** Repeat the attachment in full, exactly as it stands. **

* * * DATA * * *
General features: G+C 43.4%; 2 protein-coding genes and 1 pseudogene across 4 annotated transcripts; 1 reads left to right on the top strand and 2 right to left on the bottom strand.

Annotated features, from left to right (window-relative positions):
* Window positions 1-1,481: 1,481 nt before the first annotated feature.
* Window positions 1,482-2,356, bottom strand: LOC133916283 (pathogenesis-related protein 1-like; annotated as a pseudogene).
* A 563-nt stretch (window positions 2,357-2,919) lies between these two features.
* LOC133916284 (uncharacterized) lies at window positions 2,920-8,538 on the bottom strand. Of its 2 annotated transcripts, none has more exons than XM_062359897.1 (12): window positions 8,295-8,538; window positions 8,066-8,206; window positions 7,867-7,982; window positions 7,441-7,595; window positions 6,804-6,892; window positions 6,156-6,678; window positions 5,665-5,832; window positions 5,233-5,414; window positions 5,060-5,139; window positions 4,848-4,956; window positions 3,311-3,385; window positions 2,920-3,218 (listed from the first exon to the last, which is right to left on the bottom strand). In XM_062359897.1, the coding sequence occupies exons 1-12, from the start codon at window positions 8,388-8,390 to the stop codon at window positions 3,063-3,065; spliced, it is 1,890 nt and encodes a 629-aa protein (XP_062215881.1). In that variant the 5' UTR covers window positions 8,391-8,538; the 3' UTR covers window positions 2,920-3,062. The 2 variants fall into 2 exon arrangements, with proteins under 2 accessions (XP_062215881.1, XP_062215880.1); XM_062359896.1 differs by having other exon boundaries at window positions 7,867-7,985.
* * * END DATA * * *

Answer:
General features: G+C 43.4%; 2 protein-coding genes and 1 pseudogene across 4 annotated transcripts; 1 reads left to right on the top strand and 2 right to left on the bottom strand.

Annotated features, from left to right (window-relative positions):
* Window positions 1-1,481: 1,481 nt before the first annotated feature.
* Window positions 1,482-2,356, bottom strand: LOC133916283 (pathogenesis-related protein 1-like; annotated as a pseudogene).
* A 563-nt stretch (window positions 2,357-2,919) lies between these two features.
* LOC133916284 (uncharacterized) lies at window positions 2,920-8,538 on the bottom strand. Of its 2 annotated transcripts, none has more exons than XM_062359897.1 (12): window positions 8,295-8,538; window positions 8,066-8,206; window positions 7,867-7,982; window positions 7,441-7,595; window positions 6,804-6,892; window positions 6,156-6,678; window positions 5,665-5,832; window positions 5,233-5,414; window positions 5,060-5,139; window positions 4,848-4,956; window positions 3,311-3,385; window positions 2,920-3,218 (listed from the first exon to the last, which is right to left on the bottom strand). In XM_062359897.1, the coding sequence occupies exons 1-12, from the start codon at window positions 8,388-8,390 to the stop codon at window positions 3,063-3,065; spliced, it is 1,890 nt and encodes a 629-aa protein (XP_062215881.1). In that variant the 5' UTR covers window positions 8,391-8,538; the 3' UTR covers window positions 2,920-3,062. The 2 variants fall into 2 exon arrangements, with proteins under 2 accessions (XP_062215881.1, XP_062215880.1); XM_062359896.1 differs by having other exon boundaries at window positions 7,867-7,985.